by dangnad1 / May 21, 2011 5:17 AM PDT

My earlier reply left out one very vital thing, partitions. It is utter folly to use a 2TB or even a 500MB drive as one big C: partition. If you calculate percent fragmented on a 2TB partition you will never see even 1% fragmentation.
One should always partition their hard drive with the C: partition about twice the size required to hold the Windows OS (about 60mb for Win7, 40mb for WinVista). That's the partition you need to defragment. Windows and other programs are very busy creating and deleting log files and the C: partition gets very messy in a short time.
You then create other partitions for your own files. For example I have an E: partition of 120mb for data files, an F: partition of 120mb for "multimedia", an H: partition for music of 60mb, and so on. These data partitions rarely need defragmenting. I check them once in awhile especially E: if I'm creating and deleting Office files, etc. BTW you need to change all your default data file location from C: to your data partition e.g. Office, browsers, mail programs.
To sum up, you need to defragment only your OS partition regularly

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Megabytes, Gigabytes, what's the difference
by dangnad1 / May 23, 2011 3:49 AM PDT
In reply to: Partitions

Reply to my own reply. Sorry about the nomenclature above. Everything above with "mb" should be "gb". I'm still living in the DOS world.

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Defrag
by dayman / May 20, 2011 8:28 PM PDT

Defragmentation was originally created because Microsoft couldn't be bothered, or wasn't cabable, of creating
an OS that used disk space in a sensible manner! So disks became fragmented. This scenario has not been
corrected to this day. Windows 7 still doesn't use disk space in an ordered manner.
However defragging modern drives is a waste of CPU resources!
Consider: The OS doesn't see the true geometry of the drive anymore! Disks are intelligent, and what the OS sees
CCHHSS, is not the true geometry of the disk, generally the disk has less heads and more cylinders than the OS sees.
So if you defrag from the OS, the disk may not be actually defragged at all!!
Secondly, Systems are in general much speedier than in days of yore, as are disk drives.
So defragmentation doesn't affect the speed of operation of the computer anything like it did years ago.
So IMHO, defragging is more or less redundant.

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(NT) Defragmentation
by dangnad1 / May 21, 2011 5:32 AM PDT
In reply to: Defrag
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Sensible Utilization
by FiOS-Dave / May 22, 2011 6:57 AM PDT
In reply to: Defragmentation

This whole discussion is becoming a moot point!
As solid state drives become cheaper and higher capacity, there will be no need for defragging, since there will be no such thing as fragmentation!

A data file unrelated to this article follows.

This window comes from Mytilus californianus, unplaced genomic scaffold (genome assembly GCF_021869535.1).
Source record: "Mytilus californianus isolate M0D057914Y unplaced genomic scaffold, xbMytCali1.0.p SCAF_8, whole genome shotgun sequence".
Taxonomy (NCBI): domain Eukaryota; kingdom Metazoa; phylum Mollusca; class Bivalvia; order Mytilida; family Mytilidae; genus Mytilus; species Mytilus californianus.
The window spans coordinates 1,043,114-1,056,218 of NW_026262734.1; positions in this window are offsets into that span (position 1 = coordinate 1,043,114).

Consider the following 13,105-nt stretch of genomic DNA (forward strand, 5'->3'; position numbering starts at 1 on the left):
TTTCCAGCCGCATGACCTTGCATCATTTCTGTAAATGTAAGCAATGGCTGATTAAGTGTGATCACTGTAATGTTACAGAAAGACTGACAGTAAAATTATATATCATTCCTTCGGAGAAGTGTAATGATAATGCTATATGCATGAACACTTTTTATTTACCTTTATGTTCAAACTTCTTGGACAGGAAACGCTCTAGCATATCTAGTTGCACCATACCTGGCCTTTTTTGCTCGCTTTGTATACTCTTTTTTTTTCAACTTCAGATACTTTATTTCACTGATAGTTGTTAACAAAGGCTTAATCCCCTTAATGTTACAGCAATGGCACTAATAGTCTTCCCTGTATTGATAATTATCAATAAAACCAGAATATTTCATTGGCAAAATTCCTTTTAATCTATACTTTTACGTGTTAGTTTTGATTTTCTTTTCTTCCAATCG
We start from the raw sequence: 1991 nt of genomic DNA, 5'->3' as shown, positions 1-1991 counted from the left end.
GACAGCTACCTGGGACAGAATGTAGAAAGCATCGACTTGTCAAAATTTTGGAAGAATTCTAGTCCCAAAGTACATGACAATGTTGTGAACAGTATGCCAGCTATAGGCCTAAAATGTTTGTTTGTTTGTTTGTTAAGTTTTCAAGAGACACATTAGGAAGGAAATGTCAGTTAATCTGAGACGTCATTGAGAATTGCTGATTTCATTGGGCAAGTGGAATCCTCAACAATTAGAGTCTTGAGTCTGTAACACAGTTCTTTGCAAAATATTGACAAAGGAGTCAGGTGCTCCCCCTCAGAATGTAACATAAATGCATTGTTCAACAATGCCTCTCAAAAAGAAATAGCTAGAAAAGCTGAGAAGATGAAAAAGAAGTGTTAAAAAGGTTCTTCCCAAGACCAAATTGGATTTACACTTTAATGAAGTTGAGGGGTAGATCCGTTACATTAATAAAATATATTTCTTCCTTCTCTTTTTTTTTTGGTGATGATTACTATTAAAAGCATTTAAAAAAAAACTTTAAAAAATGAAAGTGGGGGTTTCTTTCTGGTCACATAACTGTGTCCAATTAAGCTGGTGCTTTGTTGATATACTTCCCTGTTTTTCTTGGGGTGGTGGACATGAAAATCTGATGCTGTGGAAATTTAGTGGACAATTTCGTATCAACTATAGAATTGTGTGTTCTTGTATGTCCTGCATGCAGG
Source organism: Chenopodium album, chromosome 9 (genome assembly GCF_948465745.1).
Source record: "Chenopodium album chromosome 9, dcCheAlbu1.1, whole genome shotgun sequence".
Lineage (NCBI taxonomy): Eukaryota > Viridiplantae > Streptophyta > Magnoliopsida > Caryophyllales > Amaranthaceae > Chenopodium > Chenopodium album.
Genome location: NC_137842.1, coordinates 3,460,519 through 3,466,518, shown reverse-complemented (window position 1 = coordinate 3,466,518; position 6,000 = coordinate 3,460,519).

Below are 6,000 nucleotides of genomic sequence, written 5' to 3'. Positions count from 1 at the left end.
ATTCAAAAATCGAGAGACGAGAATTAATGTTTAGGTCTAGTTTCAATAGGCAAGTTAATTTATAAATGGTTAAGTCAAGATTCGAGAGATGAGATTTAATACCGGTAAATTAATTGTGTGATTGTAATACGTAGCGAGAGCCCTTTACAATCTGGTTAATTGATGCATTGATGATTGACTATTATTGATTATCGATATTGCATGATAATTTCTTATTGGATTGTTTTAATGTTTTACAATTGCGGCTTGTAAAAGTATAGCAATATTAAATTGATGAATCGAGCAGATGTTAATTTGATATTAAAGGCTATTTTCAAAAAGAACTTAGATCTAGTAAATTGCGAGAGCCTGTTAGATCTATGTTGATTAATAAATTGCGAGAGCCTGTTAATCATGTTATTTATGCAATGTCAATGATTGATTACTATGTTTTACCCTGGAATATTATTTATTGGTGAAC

Each location on a SSD is reached as quickly as any other. Any scheme that now places most recently used files where they will be more quickly accessed, will no longer be needed.
Of course, SSDs will bring with them, there own set of problems!

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not for a while..
by sk528 / May 22, 2011 8:21 AM PDT
In reply to: Sensible Utilization

SSD's inconsistent quality, still high pricing and fairly high premature failure rate will need more time to mature. I don't think the classic hdd will disappear in the next five years .. and, btw, SSD has its own form of "defragmentation" called garbage collection (Trim).

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Well I purchased not the newest Kingston
by orlbuckeye / May 25, 2011 1:00 AM PDT
In reply to: Sensible Utilization

SSD drive for almost 1.00 per gig. I paid 139 for a 128 gb SSD with a Cloning kit. It came with an external case with USB and Acronis cloning software. It takes 20-25 seconds to boot on my machine and my windows perfomance went from 5.9 to 6.9 with the HD bringing the score down. Because SSD read times are considerably faster then writes when I deleted my page file the windows score wnet form 6.7 to 6.9. Now if i would have went with one of the faster SSD the score would have been closer to 7.5.

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Microsoft didn't steal DOS.
by orlbuckeye / May 25, 2011 12:53 AM PDT
In reply to: Defragmentation

They purchased it. As Apple didn't steal the GUI interface. It was given to them eventhough the developers didn't want to.

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DOS?
by msgale / September 3, 2011 11:33 AM PDT
In reply to: Defragmentation

IBM DOS had absolutely nothing to do with DOS of the PC. It, IBM DOS, was originally design for the smaller 360 line of computers. One important difference was that the 360 architecture has a user/executive state, whereas the 8088 processor did not. It could also multi-task. As far as I have been able to discern DEC never had an OS called DOS. MS DOS was derived from 86-DOS marketed by Seattle Computer Products. DR DOS was developed by Digital Research and was derived from CP/M.

Almost every system requires defragmentation. Diskeeper developed by Diskeeper Corporation (formerly Executive Software) was originally targeted to DEC's VAX system. On IBM mainframes partitioned data sets have to be reorganized periodically, and on CDC systems indirect files had to be reloaded to recover un-addressable space. Microsoft's goal was to build a file system that would minimize wasted space, what exactly what the FAT file system did on smaller disks. Now with massive disks we should be using NTFS not FAT32.

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Why defragmentation is required...
by Mohan S Negi / July 1, 2011 1:38 PM PDT
In reply to: Defrag

Dear Dayman,

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Rarely....but
by bob b / May 20, 2011 11:31 PM PDT

For the folks using the superfetch service you might want to look into how these two are tied together.